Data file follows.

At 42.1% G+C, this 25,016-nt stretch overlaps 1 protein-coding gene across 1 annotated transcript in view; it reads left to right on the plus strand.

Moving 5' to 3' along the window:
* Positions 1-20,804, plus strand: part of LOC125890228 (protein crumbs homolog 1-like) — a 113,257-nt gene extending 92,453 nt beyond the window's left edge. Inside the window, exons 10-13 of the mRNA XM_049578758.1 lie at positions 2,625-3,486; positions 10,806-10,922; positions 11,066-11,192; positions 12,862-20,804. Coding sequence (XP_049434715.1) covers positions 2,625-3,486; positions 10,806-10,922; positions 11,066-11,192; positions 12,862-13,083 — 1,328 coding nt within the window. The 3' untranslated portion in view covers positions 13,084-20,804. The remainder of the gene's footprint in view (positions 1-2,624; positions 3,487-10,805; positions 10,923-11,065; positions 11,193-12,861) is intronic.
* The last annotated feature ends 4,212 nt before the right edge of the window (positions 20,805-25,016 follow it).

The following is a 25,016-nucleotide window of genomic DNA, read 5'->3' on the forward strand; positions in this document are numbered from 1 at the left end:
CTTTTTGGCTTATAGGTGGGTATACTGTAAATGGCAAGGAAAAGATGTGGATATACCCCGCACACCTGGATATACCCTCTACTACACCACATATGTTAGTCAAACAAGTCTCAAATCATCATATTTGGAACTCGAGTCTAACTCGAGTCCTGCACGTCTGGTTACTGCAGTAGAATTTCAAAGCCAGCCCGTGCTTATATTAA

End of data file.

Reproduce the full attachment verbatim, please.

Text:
At 42.1% G+C, this 25,016-nt stretch overlaps 1 protein-coding gene across 1 annotated transcript in view; it reads left to right on the plus strand.

Moving 5' to 3' along the window:
* Positions 1-20,804, plus strand: part of LOC125890228 (protein crumbs homolog 1-like) — a 113,257-nt gene extending 92,453 nt beyond the window's left edge. Inside the window, exons 10-13 of the mRNA XM_049578758.1 lie at positions 2,625-3,486; positions 10,806-10,922; positions 11,066-11,192; positions 12,862-20,804. Coding sequence (XP_049434715.1) covers positions 2,625-3,486; positions 10,806-10,922; positions 11,066-11,192; positions 12,862-13,083 — 1,328 coding nt within the window. The 3' untranslated portion in view covers positions 13,084-20,804. The remainder of the gene's footprint in view (positions 1-2,624; positions 3,487-10,805; positions 10,923-11,065; positions 11,193-12,861) is intronic.
* The last annotated feature ends 4,212 nt before the right edge of the window (positions 20,805-25,016 follow it).

The following is a 25,016-nucleotide window of genomic DNA, read 5'->3' on the forward strand; positions in this document are numbered from 1 at the left end:
CTTTTTGGCTTATAGGTGGGTATACTGTAAATGGCAAGGAAAAGATGTGGATATACCCCGCACACCTGGATATACCCTCTACTACACCACATATGTTAGTCAAACAAGTCTCAAATCATCATATTTGGAACTCGAGTCTAACTCGAGTCCTGCACGTCTGGTTACTGCAGTAGAATTTCAAAGCCAGCCCGTGCTTATATTAA